Michel de Séréville
|This article does not cite any references or sources. (July 2008)|
Michel de Séréville spent his childhood living between two different worlds: a medieval castle in a very remote area of Lorraine, lit by the soft presence of a grandmother, and an old family house “Lekueder” in the Basque Country region. His father was a colonel in the military regiment of “Cadre Noir”, and his mother was an artist and musician.
After studying architecture at the School of fine arts (l'École nationale supérieure des beaux-arts) in 1941, Michel de Séréville entered the world of the ballet dancing. Noticed by Alexandre Volinine of the Russian Ballet, the dancing partner of the famous Anna Pavlova, Séréville quickly became a professional dancer, dancing with the Great Ballet of the Marquis de Cuevas, the Modern Company of Ballet of Paris, and the Ballet of Dirck Sanders at the Comédie-Française.
In 1953, a leg accident put an end to his dancing career. Around this time Séréville also advanced into theater and cinema. In 1954 he enjoyed several small performances with Laurent Terzieff and Jean-Marie Serreau and with Roger Blin and Michel Lonsdale at the Theater of Babylon (Garcia Lorca play). He played also a role in the Normandie-Niemen movie.
All these years he was continuing his paintings and drawings. In 1956 he fully left all other activities behind, withdrawing to the loneliness of one of his workshop. In 1957 Séréville meets Henri Filipacchi who asks him to illustrate the covers of a new book collection: The Pocket Book (Livre de Poche).
The following years, more than four hundred covers and illustrations done by Séréville are published by famous publishing houses in France, including “Hachette”, “Plon”, “Fayard”, “La Table Ronde”, “JC Lattès”, and more. Over a period of 18 years, Michel de Séréville illustrated the works of Henri Troyat, Graham Greene, François Mauriac, Simone de Beauvoir, Alain Decaux, Maurice Druon (The Accursed Kings) and many others.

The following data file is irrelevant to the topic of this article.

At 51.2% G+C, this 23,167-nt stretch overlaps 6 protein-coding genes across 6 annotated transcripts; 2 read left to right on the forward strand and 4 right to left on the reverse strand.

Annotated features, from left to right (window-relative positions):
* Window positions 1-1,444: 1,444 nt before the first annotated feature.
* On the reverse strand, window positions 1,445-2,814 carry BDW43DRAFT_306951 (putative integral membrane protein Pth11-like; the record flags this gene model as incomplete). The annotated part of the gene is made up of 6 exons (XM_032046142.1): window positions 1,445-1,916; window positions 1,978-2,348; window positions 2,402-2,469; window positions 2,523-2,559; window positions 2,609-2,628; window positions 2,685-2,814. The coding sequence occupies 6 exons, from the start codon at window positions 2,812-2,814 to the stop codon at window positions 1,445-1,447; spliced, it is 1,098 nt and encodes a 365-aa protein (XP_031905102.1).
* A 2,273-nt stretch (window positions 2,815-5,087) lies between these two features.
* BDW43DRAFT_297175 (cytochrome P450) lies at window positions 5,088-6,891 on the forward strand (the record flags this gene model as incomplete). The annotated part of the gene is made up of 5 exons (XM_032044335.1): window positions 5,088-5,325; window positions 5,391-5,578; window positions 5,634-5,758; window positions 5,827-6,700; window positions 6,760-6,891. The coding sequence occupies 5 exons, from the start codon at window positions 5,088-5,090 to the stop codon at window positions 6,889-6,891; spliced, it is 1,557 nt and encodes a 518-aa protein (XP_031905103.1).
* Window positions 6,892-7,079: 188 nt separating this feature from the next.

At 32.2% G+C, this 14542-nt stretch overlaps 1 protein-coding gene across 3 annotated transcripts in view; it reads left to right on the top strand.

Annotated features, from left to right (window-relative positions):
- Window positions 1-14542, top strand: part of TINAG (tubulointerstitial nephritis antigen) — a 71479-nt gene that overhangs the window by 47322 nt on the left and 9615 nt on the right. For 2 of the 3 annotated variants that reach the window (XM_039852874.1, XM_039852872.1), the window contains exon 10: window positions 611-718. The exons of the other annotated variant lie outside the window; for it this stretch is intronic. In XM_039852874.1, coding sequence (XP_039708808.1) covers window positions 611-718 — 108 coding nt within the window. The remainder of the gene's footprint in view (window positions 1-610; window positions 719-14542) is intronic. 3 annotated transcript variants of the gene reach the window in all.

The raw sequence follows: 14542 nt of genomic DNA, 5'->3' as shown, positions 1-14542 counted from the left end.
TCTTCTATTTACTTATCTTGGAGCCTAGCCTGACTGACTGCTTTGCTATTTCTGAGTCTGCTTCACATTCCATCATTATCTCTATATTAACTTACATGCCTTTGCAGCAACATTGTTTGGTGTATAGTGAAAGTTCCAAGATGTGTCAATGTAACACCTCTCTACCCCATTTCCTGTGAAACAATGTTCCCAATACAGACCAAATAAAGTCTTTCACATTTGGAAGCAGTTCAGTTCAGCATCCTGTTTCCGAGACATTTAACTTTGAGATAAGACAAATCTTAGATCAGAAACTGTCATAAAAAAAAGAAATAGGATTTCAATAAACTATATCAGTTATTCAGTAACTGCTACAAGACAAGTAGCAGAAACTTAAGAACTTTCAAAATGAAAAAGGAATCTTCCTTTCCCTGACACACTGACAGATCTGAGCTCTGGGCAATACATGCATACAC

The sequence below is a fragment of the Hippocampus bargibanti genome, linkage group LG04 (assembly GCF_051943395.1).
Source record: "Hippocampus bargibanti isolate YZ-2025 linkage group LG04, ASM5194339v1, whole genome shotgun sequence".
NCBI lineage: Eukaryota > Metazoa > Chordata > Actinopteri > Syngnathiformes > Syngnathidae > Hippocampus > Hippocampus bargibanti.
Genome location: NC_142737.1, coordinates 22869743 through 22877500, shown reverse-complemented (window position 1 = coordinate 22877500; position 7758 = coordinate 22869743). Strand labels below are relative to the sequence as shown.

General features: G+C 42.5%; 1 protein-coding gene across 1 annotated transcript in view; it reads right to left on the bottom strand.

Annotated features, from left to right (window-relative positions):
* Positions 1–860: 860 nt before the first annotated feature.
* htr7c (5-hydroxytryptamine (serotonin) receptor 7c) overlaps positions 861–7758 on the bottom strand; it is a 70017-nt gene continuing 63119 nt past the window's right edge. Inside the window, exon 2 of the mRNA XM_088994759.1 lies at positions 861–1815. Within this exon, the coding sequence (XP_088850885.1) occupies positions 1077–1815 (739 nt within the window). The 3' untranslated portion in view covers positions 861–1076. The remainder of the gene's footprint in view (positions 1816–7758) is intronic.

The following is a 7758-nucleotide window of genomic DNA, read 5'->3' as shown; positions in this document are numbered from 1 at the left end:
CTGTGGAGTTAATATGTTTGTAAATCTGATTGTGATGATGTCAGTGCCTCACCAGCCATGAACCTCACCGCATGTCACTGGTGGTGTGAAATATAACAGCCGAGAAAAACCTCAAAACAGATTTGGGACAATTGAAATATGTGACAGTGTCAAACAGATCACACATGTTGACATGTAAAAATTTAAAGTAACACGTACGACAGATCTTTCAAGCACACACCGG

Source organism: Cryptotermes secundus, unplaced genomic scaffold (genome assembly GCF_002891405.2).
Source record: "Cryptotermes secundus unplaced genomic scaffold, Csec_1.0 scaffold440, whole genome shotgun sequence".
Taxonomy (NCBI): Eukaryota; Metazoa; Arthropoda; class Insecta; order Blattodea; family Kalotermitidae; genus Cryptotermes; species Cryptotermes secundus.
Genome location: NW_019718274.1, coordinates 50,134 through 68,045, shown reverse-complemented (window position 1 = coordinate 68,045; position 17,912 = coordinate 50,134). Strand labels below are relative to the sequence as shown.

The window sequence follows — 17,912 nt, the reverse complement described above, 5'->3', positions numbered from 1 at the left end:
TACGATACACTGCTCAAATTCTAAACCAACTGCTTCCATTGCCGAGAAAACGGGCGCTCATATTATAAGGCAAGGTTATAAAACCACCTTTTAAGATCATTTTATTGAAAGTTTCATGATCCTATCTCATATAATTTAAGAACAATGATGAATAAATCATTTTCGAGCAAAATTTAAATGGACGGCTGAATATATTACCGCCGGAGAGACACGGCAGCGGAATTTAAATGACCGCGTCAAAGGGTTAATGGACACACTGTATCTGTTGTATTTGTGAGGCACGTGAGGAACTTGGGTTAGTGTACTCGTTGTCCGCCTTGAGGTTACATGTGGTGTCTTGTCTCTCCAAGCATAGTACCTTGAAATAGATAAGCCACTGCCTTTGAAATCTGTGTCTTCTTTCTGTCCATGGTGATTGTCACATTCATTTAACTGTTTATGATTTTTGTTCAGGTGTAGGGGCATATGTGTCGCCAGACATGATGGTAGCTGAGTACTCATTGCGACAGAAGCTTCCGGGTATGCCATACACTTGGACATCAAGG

Significant exhibitions also included those: In 1966 in Kiev, on invitation of the famous Russian poet Yevgeny Yevtushenko, in 1968 in Moscow on invitation of the Ministry of Culture of the Soviet Union, and in 1970 in Leningrad, under the patronage of the famous Russian poet Andrey Voznesensky.
In 1971 in Paris, Séréville had an exhibition at the Gallery “Chaillot Galliera”. In 1973, a personal exhibition at the Galerie P.C.B., presented by Jacques Tati, was followed with another personal exhibition at the Festival du Marais, Gallery Charles V.
In 1975, Pierre Emmanuel, who was directing the just created National institute of the audio-visual, offered Séréville a retrospective personal exhibition of the totality of his illustrated work of the past 18 years in one edition. Alexandre Tarta make a TV special about the exhibition that is subsequently presented on French TV “Antenne 2”, as well as on Soviet television.
In 1975 Séréville decides to cease all illustrative work in order to devote himself entirely to painting. Séréville likes to paint the sea and the wind, the trees and the figures whose expressions of waiting seem to be asking the audience questions. Over the following years, he completes hundreds of paintings and shows them around the world: 1982 - Denver, Colorado, the USA, personal exhibition, Amparo Gallery; 1983-Koln, Germany, personal exhibition, Gallery of the Art schools; 1984 - Valbonne, personal exhibition, Festival of Sophia-Antipolis; 1986 - Brussels, personal exhibition, Gallery the Acute angle; 1987 - Netherlands, personal exhibition, Hillversum, Carleen Gallery;
In 1988, Michel de Séréville finally decides to present the totality of his work at the action house “Hotel Drouot”. A sale catalogue is also published at this time.
In 1989, he hosts exhibitions in Paris, Galerie Triangle, in 1995 in Denver, Colorado, the USA, in 1996 in Kiev, Ukraine, in 1997 in Pays Basque, in 1998 in Paris, Atelier of the Barn and permanent exhibition at the Gallery the Allies and in 1999 in Malaga, Spain, Galerie G. Van.
Michel de Séréville left us on February 23, 2006 and is buried in Mouguerre, in the Basque country that he liked so much.
His friend Nadine Puissesseau wrote:
“Serene and solitary Man, Séréville carries in him the audacity and the calm anguish of the pure ones. Artist who does not circle in front of the goddess “mode”, which malevolent not with skill on “why” of such harlequin paints like if, in front of us, it was of passage or such landscape, seized at the moment even where the man is elsewhere, Séréville apprehends the life through the filter which one does not dare any more to call the heart. Because here we are. The single offering that these brown make us, these pinks, these blue encircled of black is to revive in us the true emotions.”
See website on Michel de Séréville  in French